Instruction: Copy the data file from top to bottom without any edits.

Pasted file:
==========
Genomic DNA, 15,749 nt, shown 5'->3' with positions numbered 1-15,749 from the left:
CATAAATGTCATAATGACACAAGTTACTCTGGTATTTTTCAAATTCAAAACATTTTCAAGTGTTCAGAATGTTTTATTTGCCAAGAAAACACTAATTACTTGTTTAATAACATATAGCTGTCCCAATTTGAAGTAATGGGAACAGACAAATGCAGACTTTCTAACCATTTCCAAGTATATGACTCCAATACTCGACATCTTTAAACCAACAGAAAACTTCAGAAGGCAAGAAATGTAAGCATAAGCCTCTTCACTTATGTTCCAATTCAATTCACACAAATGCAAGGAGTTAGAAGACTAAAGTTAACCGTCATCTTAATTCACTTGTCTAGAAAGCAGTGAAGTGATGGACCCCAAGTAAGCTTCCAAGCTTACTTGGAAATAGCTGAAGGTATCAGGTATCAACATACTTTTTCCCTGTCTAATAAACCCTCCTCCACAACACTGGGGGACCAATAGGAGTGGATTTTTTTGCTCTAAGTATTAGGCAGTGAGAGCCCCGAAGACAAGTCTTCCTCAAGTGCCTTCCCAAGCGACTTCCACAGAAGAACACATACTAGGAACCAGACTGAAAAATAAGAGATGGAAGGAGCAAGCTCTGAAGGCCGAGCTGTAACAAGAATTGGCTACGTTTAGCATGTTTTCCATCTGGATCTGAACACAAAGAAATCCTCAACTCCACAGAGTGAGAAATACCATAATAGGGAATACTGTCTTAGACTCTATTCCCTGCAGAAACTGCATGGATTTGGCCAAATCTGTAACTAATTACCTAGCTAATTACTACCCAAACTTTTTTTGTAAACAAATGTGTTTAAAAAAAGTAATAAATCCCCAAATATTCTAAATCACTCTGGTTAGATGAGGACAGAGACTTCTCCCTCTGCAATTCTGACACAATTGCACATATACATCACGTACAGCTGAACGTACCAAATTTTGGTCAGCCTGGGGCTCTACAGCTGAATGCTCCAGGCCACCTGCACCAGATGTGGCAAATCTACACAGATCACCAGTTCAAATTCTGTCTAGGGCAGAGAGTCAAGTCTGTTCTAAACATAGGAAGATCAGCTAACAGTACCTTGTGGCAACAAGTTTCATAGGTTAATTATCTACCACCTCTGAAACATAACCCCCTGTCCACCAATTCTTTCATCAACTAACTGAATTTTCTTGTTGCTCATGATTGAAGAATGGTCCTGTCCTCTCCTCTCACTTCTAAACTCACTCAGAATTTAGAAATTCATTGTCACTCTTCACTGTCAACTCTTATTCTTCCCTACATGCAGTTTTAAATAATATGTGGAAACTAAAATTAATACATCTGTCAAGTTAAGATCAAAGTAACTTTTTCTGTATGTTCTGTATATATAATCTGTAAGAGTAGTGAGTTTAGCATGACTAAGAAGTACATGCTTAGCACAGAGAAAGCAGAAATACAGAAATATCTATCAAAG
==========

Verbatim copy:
Genomic DNA, 15,749 nt, shown 5'->3' with positions numbered 1-15,749 from the left:
CATAAATGTCATAATGACACAAGTTACTCTGGTATTTTTCAAATTCAAAACATTTTCAAGTGTTCAGAATGTTTTATTTGCCAAGAAAACACTAATTACTTGTTTAATAACATATAGCTGTCCCAATTTGAAGTAATGGGAACAGACAAATGCAGACTTTCTAACCATTTCCAAGTATATGACTCCAATACTCGACATCTTTAAACCAACAGAAAACTTCAGAAGGCAAGAAATGTAAGCATAAGCCTCTTCACTTATGTTCCAATTCAATTCACACAAATGCAAGGAGTTAGAAGACTAAAGTTAACCGTCATCTTAATTCACTTGTCTAGAAAGCAGTGAAGTGATGGACCCCAAGTAAGCTTCCAAGCTTACTTGGAAATAGCTGAAGGTATCAGGTATCAACATACTTTTTCCCTGTCTAATAAACCCTCCTCCACAACACTGGGGGACCAATAGGAGTGGATTTTTTTGCTCTAAGTATTAGGCAGTGAGAGCCCCGAAGACAAGTCTTCCTCAAGTGCCTTCCCAAGCGACTTCCACAGAAGAACACATACTAGGAACCAGACTGAAAAATAAGAGATGGAAGGAGCAAGCTCTGAAGGCCGAGCTGTAACAAGAATTGGCTACGTTTAGCATGTTTTCCATCTGGATCTGAACACAAAGAAATCCTCAACTCCACAGAGTGAGAAATACCATAATAGGGAATACTGTCTTAGACTCTATTCCCTGCAGAAACTGCATGGATTTGGCCAAATCTGTAACTAATTACCTAGCTAATTACTACCCAAACTTTTTTTGTAAACAAATGTGTTTAAAAAAAGTAATAAATCCCCAAATATTCTAAATCACTCTGGTTAGATGAGGACAGAGACTTCTCCCTCTGCAATTCTGACACAATTGCACATATACATCACGTACAGCTGAACGTACCAAATTTTGGTCAGCCTGGGGCTCTACAGCTGAATGCTCCAGGCCACCTGCACCAGATGTGGCAAATCTACACAGATCACCAGTTCAAATTCTGTCTAGGGCAGAGAGTCAAGTCTGTTCTAAACATAGGAAGATCAGCTAACAGTACCTTGTGGCAACAAGTTTCATAGGTTAATTATCTACCACCTCTGAAACATAACCCCCTGTCCACCAATTCTTTCATCAACTAACTGAATTTTCTTGTTGCTCATGATTGAAGAATGGTCCTGTCCTCTCCTCTCACTTCTAAACTCACTCAGAATTTAGAAATTCATTGTCACTCTTCACTGTCAACTCTTATTCTTCCCTACATGCAGTTTTAAATAATATGTGGAAACTAAAATTAATACATCTGTCAAGTTAAGATCAAAGTAACTTTTTCTGTATGTTCTGTATATATAATCTGTAAGAGTAGTGAGTTTAGCATGACTAAGAAGTACATGCTTAGCACAGAGAAAGCAGAAATACAGAAATATCTATCAAAG